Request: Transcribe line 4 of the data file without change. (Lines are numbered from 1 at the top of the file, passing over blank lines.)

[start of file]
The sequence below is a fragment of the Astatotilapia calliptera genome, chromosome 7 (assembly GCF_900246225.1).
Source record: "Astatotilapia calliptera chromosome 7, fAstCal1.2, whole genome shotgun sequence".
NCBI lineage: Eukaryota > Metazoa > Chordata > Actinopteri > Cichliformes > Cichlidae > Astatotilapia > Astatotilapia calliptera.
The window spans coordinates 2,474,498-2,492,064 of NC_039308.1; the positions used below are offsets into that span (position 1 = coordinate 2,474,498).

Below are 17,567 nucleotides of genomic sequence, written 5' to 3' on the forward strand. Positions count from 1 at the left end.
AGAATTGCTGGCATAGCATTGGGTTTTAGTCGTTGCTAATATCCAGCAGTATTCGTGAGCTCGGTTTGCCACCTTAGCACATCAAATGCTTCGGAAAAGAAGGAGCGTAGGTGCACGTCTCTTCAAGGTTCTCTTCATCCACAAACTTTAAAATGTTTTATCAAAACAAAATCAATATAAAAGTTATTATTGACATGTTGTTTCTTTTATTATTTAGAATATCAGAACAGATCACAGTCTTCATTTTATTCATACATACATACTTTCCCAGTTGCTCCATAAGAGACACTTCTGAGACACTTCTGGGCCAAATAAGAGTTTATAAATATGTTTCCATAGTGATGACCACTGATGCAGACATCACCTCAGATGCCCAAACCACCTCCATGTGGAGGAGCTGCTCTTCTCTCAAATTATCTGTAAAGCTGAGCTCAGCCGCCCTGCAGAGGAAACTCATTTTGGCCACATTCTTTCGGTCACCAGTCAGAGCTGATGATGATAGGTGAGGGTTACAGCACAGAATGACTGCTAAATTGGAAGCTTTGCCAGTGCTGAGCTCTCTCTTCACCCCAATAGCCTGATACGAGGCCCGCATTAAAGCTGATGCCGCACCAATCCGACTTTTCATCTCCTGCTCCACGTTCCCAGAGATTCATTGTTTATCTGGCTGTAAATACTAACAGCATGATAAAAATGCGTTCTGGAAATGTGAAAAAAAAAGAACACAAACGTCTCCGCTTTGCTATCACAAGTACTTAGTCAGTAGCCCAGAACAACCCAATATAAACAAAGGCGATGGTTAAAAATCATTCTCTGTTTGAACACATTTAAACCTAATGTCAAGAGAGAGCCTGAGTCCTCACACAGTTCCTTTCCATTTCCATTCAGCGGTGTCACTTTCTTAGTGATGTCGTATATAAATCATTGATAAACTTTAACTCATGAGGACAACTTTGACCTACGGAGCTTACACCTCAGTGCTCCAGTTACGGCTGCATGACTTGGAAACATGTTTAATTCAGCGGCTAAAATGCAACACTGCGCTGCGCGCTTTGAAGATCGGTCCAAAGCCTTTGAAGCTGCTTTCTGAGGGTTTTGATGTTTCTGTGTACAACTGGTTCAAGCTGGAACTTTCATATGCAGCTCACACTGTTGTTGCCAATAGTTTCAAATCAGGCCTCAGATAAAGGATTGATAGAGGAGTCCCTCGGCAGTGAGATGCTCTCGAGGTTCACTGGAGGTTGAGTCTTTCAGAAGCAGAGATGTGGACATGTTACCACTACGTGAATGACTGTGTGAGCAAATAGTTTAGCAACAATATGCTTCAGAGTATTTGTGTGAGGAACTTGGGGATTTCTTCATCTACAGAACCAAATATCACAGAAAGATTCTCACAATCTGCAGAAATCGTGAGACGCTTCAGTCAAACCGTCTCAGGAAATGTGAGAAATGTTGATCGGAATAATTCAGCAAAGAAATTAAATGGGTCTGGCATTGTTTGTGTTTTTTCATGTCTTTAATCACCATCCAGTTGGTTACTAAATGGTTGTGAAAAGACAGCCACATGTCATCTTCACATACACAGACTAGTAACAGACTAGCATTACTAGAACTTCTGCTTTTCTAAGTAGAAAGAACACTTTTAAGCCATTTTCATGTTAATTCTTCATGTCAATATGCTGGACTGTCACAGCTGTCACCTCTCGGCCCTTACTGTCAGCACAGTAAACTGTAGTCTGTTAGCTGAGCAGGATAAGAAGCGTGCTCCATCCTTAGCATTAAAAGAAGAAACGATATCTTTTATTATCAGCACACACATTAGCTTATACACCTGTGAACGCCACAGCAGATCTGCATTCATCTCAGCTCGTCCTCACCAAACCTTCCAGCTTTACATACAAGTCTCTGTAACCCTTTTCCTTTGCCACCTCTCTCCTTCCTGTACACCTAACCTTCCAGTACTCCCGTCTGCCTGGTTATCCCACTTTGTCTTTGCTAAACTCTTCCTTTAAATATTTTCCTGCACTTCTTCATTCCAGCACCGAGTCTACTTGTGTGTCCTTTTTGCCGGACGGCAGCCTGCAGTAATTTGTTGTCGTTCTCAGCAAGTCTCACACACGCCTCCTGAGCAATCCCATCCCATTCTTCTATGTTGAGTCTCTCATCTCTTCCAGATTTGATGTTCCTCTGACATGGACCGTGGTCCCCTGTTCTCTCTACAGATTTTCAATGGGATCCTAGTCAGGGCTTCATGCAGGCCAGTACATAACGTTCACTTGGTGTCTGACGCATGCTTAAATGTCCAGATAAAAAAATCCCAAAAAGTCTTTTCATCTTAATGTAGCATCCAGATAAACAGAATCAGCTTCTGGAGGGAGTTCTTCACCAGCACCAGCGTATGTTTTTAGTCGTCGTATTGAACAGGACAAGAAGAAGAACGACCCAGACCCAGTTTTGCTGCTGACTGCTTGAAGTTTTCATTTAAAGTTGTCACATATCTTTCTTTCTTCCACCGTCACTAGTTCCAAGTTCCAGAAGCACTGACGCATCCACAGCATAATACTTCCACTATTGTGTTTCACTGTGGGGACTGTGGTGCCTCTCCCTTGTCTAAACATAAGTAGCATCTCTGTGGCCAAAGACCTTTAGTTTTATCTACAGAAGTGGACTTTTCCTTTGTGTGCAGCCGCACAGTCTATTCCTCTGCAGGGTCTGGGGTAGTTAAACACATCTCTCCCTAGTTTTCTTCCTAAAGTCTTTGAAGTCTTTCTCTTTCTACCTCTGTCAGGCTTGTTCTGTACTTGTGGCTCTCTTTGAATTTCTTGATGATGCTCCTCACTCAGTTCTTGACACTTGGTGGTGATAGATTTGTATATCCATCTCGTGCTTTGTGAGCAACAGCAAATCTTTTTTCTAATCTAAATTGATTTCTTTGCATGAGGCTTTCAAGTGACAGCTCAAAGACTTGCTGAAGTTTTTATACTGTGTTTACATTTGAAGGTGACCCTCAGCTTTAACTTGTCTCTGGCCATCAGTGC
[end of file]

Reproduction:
The window spans coordinates 2,474,498-2,492,064 of NC_039308.1; the positions used below are offsets into that span (position 1 = coordinate 2,474,498).